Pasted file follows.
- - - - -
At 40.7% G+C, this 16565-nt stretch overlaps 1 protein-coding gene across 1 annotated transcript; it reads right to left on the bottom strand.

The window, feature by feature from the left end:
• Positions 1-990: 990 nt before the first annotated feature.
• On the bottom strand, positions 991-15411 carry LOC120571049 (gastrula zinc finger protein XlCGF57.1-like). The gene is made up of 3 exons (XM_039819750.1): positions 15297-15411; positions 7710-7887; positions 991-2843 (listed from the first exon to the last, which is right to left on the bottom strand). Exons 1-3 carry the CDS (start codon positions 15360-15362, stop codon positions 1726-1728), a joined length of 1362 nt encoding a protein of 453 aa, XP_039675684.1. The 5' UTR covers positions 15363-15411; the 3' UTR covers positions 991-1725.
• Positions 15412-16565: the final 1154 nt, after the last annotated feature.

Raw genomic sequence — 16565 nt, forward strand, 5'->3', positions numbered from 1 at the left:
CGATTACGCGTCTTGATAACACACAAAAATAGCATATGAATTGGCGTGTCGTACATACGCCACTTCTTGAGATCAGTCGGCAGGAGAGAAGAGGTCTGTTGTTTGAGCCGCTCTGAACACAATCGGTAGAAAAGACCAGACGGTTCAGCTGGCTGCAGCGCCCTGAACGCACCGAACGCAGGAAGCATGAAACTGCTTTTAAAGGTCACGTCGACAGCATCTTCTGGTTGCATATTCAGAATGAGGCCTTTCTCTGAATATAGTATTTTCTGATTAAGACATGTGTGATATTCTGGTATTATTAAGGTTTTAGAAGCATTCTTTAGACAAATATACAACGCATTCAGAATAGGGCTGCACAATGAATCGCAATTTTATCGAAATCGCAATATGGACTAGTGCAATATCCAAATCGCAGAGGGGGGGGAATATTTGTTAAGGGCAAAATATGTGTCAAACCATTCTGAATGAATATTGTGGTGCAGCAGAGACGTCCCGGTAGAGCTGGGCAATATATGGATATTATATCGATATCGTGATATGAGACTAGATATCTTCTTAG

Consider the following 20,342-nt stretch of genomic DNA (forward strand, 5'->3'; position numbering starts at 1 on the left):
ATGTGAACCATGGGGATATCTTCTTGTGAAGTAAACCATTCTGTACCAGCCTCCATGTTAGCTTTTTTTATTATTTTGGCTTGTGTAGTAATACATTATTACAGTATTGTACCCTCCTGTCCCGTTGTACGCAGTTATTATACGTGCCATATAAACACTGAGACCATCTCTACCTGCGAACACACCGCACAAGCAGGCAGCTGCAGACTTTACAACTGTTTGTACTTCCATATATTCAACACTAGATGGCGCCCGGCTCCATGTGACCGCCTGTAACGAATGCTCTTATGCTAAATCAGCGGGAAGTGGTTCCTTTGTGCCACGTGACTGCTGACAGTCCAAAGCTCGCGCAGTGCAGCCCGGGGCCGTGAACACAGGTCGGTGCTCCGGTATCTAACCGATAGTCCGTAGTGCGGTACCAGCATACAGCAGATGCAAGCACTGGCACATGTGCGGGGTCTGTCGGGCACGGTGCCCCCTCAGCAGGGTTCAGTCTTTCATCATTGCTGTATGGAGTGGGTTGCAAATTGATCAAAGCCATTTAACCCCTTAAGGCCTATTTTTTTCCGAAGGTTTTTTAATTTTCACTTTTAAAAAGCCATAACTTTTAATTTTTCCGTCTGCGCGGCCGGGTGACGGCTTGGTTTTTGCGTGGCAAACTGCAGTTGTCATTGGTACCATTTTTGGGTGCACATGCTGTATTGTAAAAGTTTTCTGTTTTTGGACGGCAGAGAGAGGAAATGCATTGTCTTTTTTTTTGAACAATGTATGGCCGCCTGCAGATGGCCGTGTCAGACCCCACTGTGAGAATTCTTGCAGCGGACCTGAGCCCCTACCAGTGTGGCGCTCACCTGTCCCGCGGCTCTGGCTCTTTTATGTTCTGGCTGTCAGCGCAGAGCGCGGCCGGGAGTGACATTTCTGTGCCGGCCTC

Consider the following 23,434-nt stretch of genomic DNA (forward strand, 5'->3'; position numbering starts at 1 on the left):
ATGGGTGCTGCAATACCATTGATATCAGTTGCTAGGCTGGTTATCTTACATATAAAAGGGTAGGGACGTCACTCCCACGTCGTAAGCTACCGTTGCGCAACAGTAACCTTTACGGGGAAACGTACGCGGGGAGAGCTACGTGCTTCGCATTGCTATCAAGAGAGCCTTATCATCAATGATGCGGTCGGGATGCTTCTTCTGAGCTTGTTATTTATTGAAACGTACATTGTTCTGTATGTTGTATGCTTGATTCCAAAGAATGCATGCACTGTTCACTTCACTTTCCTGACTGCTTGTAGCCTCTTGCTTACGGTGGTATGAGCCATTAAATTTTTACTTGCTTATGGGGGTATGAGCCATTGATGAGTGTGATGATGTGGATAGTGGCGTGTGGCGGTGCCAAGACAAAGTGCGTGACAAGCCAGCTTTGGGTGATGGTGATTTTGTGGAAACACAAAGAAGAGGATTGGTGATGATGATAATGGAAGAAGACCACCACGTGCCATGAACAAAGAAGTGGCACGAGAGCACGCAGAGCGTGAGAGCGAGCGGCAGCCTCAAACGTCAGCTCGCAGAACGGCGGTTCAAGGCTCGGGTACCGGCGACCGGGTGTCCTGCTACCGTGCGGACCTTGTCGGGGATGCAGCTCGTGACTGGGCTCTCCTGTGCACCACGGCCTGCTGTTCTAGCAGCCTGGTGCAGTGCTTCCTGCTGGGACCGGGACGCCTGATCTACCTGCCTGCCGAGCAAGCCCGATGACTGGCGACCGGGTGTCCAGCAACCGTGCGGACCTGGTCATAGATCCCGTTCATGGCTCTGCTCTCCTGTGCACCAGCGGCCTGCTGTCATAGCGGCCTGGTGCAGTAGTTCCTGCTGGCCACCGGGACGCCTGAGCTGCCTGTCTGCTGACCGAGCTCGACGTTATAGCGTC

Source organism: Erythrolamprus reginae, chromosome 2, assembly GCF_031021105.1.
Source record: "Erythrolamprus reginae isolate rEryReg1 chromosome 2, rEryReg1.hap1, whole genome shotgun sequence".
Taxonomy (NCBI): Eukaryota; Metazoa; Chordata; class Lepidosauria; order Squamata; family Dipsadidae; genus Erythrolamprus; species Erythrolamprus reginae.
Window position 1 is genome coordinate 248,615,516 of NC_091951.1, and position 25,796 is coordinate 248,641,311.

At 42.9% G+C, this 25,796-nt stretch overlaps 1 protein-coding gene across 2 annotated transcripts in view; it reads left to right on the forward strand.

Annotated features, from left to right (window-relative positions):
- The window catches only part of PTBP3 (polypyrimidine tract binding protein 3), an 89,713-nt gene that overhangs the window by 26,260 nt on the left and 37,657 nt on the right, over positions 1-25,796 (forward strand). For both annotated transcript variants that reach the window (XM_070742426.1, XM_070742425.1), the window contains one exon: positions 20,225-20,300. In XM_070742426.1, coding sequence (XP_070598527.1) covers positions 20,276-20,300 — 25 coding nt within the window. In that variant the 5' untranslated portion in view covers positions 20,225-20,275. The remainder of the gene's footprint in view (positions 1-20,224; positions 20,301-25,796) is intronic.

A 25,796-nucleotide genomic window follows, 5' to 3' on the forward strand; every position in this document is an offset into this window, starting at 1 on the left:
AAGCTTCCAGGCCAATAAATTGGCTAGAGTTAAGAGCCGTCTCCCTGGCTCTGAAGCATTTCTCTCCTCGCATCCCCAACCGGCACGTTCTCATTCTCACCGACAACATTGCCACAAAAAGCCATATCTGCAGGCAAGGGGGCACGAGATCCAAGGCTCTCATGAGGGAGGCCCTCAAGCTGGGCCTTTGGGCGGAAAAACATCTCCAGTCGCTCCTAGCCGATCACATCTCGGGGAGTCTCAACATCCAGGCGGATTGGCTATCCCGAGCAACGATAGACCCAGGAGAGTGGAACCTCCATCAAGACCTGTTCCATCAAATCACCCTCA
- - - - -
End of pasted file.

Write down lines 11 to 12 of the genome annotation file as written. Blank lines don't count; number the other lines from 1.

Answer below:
ATGGGTGCTGCAATACCATTGATATCAGTTGCTAGGCTGGTTATCTTACATATAAAAGGGTAGGGACGTCACTCCCACGTCGTAAGCTACCGTTGCGCAACAGTAACCTTTACGGGGAAACGTACGCGGGGAGAGCTACGTGCTTCGCATTGCTATCAAGAGAGCCTTATCATCAATGATGCGGTCGGGATGCTTCTTCTGAGCTTGTTATTTATTGAAACGTACATTGTTCTGTATGTTGTATGCTTGATTCCAAAGAATGCATGCACTGTTCACTTCACTTTCCTGACTGCTTGTAGCCTCTTGCTTACGGTGGTATGAGCCATTAAATTTTTACTTGCTTATGGGGGTATGAGCCATTGATGAGTGTGATGATGTGGATAGTGGCGTGTGGCGGTGCCAAGACAAAGTGCGTGACAAGCCAGCTTTGGGTGATGGTGATTTTGTGGAAACACAAAGAAGAGGATTGGTGATGATGATAATGGAAGAAGACCACCACGTGCCATGAACAAAGAAGTGGCACGAGAGCACGCAGAGCGTGAGAGCGAGCGGCAGCCTCAAACGTCAGCTCGCAGAACGGCGGTTCAAGGCTCGGGTACCGGCGACCGGGTGTCCTGCTACCGTGCGGACCTTGTCGGGGATGCAGCTCGTGACTGGGCTCTCCTGTGCACCACGGCCTGCTGTTCTAGCAGCCTGGTGCAGTGCTTCCTGCTGGGACCGGGACGCCTGATCTACCTGCCTGCCGAGCAAGCCCGATGACTGGCGACCGGGTGTCCAGCAACCGTGCGGACCTGGTCATAGATCCCGTTCATGGCTCTGCTCTCCTGTGCACCAGCGGCCTGCTGTCATAGCGGCCTGGTGCAGTAGTTCCTGCTGGCCACCGGGACGCCTGAGCTGCCTGTCTGCTGACCGAGCTCGACGTTATAGCGTC

Source organism: Erythrolamprus reginae, chromosome 2, assembly GCF_031021105.1.